As I write, we celebrate the Octave of Christmas. Liturgical octaves are mysterious periods which foreshadow the eschatological eighth day, the time of outside of time after the seven-day cycle of creation and rest, the time after the end of the world and the remaking of the cosmos. During this octave, we can continue to view the many-faceted Christmas mystery from different angles. GK Chesterton observed: “Everybody writes about what a glorious Christmas we are going to have. Nobody, or next to nobody, ever writes about the Christmas we have just had.” Hence, the importance of the octave and the whole of Christmastide.

Speaking of the octave and keeping the Nativity before our eyes, why – during the octave itself – does Holy Church distract our attention from the birth of the Lord with the important feast days of saints Stephen (December 26), John the Evangelist (27th) and the Holy Innocents (28th)?

One answer is that the feasts were observed before the Christmas grew into greater liturgical importance and they remained. A key writer of the 20th-century Liturgical Movement, Pius Parsch, offers explanations that go beyond the merely historical.

First, Parsch observes that St Bernard of Clairvaux said that we pay homage to the newborn king with three modes of sanctity, that is, as martyrs in will and deed (Stephen), in will only (John) and in deed only (Holy Innocents).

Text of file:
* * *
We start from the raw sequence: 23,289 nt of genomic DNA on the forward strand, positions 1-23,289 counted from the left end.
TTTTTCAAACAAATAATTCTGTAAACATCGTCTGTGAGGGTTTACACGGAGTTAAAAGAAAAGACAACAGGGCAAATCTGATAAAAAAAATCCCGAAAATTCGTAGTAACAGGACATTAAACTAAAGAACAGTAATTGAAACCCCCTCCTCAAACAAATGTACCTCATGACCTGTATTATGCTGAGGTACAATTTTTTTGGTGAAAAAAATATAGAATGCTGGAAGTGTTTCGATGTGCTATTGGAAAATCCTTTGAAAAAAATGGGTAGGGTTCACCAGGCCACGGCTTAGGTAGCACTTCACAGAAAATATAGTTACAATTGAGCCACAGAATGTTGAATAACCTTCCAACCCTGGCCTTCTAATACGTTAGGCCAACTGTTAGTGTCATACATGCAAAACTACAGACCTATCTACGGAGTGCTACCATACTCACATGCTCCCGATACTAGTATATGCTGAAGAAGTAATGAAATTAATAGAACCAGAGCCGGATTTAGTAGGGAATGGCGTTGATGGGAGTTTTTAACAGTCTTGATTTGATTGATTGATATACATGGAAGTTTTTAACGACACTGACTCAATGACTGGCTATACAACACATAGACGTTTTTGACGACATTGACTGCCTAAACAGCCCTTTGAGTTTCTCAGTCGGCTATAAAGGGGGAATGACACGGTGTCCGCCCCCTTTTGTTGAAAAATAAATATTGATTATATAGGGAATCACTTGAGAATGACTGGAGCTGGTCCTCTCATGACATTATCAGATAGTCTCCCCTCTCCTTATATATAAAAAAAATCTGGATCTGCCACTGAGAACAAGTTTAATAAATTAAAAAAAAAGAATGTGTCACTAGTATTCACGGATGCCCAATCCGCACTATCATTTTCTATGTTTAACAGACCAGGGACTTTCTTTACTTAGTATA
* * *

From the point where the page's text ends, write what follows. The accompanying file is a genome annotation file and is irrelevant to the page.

Next, Parsch suggests that in these octave saints we see how the Church presents the ancient understanding of the perfection of holiness as reflected in the Book of Revelation: “clothed with white robes and with palms in their hands” (Rev 7:9). Thus, we go forth to meet the Infant King on the first feast day as martyrs, like St Stephen. On the second, we go in the manner of virgins, like John. On the third, we process as virgin martyrs. This understanding can shape the first four days of the mystery, which is like bringing the end of the world into contact with our daily lives. We go to the Baby Jesus who is also the eschatological Lamb, around whose throne the saved sing their hymns of praise. Like the glorious throngs of heaven, we “follow the Lamb wherever He goes” (Rev 14:4).

All of humanity today needs examples of purity and faithful witness, even unto suffering and the shedding of blood. Step up and be counted. Happy Christmas!

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